Following on from our recent blog on why personalisation marketing is the future of retail, there is one emerging trend within personalisation marketing that we simply cannot ignore. The subscription eCommerce market has grown by 100% year-over-year for the past five years and, in the UK alone, the subscription box market is expected to grow by a further 72% by 2022, according to a Royal Mail report.
The number of subscription services is growing among retailers, as consumers are now faced with an ever-increasing list of possibilities that claim to offer convenience. In the midst of that fray, it seems that millennials are the most likely to buy into these services.
Millennials now expect a complete end-to-end shopping “experience” and this is where eCommerce subscription has a chance to shine by developing long term relationships with consumers, increasing customer lifetime value and reducing the cost of acquisition.
What is eCommerce subscription?
eCommerce subscription is a business model in which customers subscribe and make regular (often monthly) payments to receive products or services.
When it comes to types of subscription eCommerce models, there are three in particular which have proven extremely popular.
- Repeat purchases: These are services in which customers receive the same products on a regular basis. For example, Gillet Venus US offers regular boxes containing razor blades and other shaving equipment. Customers pay just over £5 per month to have these items replenished regularly.
- Subscription boxes: These little boxes arrive regularly but the contents change. HelloFresh is a very successful example. It sends customers boxes of convenient meal kits containing high quality, fresh ingredients that are pre-measured along with easy-to-follow recipes. They offer a rolling weekly subscription with no commitment, making it incredibly appealing.
- Access models: Some types of subscriptions offer access to members only perks, or things like free delivery. Online retailers like Missguided, ASOS & Pretty Little Thing are all examples where people pay a monthly or annual fee in return for free delivery and more.
What are the benefits of subscription eCommerce models?
- Convenience for customers: The appeal for subscribers is that it saves them time and effort if they know items they need or want are arriving regularly. Customers can also opt for the subscription-based model as it allows for easy budgeting. Products and services are available at a flat price, enabling them to stick to their budget and monitor what they’re spending efficiently.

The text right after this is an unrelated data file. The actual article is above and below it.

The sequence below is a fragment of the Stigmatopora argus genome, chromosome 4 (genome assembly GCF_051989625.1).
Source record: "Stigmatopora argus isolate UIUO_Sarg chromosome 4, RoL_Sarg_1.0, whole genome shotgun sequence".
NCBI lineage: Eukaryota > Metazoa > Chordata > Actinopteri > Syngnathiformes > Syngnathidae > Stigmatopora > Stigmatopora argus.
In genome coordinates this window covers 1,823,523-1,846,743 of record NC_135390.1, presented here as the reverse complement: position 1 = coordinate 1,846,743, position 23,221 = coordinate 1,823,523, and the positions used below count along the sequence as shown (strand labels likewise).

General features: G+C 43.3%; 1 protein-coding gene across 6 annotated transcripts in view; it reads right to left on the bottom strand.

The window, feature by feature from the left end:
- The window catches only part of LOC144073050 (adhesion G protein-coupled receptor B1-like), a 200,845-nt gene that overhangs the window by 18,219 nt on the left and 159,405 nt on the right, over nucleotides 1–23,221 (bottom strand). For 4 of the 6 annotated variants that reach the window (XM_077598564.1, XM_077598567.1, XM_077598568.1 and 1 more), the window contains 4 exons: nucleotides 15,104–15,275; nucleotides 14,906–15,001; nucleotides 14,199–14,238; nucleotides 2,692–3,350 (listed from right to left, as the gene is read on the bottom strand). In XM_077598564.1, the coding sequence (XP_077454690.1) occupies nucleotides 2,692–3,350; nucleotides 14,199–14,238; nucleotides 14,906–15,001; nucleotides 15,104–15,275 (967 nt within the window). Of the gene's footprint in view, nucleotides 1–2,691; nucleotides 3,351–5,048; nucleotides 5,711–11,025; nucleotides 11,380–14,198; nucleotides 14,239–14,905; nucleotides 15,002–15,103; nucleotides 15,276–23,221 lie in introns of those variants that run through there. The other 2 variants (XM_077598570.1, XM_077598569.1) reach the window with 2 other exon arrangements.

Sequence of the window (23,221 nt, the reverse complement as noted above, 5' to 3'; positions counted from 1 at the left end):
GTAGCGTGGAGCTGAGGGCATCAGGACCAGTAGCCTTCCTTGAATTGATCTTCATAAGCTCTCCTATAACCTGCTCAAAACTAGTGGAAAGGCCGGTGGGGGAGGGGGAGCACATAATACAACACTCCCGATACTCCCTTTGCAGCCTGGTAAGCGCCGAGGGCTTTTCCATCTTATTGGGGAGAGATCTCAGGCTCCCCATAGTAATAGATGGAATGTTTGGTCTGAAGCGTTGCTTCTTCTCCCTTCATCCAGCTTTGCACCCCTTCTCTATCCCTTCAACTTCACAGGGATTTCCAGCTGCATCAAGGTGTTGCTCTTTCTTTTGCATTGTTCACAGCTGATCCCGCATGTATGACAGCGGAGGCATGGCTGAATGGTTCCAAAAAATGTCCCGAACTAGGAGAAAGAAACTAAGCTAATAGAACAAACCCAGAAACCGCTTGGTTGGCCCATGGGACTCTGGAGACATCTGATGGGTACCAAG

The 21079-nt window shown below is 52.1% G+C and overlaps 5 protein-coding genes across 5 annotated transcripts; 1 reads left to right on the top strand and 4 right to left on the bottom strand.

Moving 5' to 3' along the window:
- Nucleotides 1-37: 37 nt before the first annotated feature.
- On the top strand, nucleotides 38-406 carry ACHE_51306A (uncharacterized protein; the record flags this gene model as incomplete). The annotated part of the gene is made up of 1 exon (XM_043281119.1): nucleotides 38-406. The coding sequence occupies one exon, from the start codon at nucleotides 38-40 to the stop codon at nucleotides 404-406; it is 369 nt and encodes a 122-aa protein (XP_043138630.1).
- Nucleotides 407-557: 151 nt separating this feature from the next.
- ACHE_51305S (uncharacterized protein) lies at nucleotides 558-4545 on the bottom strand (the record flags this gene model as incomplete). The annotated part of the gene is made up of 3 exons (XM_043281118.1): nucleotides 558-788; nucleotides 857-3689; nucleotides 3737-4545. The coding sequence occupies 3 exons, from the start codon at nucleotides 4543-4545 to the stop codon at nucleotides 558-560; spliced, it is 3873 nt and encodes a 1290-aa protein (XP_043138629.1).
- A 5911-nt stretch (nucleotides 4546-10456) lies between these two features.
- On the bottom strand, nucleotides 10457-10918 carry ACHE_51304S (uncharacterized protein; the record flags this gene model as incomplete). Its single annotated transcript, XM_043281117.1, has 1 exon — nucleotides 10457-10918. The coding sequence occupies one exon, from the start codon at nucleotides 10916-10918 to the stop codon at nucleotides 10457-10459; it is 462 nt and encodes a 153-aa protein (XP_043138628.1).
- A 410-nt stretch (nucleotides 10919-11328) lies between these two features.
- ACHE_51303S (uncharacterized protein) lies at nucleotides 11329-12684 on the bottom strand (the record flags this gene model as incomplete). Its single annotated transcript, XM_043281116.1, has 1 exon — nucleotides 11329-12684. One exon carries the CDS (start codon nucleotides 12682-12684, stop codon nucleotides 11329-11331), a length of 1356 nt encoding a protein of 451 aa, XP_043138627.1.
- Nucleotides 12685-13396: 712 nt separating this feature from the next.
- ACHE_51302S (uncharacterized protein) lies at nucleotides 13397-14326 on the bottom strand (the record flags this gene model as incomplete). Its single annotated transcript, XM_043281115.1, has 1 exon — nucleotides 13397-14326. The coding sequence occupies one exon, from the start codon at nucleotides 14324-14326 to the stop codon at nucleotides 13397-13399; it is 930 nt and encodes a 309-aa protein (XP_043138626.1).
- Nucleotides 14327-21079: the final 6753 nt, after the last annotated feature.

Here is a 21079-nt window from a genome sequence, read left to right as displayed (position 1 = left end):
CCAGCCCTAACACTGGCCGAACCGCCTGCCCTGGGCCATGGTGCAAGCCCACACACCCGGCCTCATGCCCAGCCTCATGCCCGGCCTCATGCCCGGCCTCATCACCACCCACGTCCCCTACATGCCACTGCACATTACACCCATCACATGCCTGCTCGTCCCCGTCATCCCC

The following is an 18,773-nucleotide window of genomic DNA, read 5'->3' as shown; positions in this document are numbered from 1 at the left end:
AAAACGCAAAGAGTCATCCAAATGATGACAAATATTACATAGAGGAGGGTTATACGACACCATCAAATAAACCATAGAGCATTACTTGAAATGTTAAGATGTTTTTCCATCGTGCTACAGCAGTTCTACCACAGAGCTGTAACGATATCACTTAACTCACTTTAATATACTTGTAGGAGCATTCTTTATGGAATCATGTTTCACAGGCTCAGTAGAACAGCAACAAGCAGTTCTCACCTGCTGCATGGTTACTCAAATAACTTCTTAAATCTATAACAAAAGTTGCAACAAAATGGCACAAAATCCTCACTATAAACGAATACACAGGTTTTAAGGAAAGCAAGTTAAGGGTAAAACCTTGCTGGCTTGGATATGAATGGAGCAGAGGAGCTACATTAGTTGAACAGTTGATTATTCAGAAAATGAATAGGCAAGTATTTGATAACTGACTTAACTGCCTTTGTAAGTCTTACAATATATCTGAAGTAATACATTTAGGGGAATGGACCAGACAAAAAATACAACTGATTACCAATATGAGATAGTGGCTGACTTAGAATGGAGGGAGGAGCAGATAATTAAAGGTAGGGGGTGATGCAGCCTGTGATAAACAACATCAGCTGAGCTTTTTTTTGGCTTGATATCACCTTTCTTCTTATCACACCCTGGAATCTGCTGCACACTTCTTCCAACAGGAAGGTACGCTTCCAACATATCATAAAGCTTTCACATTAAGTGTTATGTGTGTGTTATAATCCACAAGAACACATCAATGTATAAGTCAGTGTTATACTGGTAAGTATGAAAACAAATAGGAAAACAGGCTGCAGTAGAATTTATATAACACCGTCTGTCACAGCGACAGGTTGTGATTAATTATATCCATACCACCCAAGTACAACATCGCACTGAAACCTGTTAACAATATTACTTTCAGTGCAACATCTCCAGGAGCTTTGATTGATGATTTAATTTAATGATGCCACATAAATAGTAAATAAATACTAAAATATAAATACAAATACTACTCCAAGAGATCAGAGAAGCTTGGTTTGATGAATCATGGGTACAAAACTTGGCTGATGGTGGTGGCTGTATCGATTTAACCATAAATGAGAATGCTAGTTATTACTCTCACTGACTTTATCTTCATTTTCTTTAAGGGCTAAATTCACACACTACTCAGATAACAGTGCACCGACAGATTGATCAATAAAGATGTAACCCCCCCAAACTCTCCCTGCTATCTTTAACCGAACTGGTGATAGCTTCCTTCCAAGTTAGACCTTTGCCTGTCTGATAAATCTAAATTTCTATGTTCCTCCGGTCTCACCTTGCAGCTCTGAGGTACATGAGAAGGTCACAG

- Convenience for retailers: Subscription models offer better financial forecasting. Retailers can predict volume and demand much more easily, enabling them to order stock more accurately, thus reducing waste. They also know when and where products need to be delivered, so can organise logistics more effectively.
- Building customer relationships: Regular deliveries of subscription products mean that retailers are in contact more often with customers. This allows them to build a relationship, and to suggest new offers and cross-sells.
- Subscription customers can be higher margin: Acquisition costs can eat into the profit margins of ‘normal’ retailers, but when acquired customers are longer term subscribers, the profit per customer acquired should be higher. In addition, companies can afford to spend more per acquired customer, knowing that they’ll make more in the long term.
- Higher retention rates: Customers are committed to regular payments, so they’re less likely to churn. For this reason, retailers need to spend less on retention-based marketing.
- Learning from customer data: Another area where regular orders help is by gathering and learning from customer data and habits. For example, Graze receives more than 15,000 ratings per hour on the contents of its boxes, data which helps it to hone and improve its offering.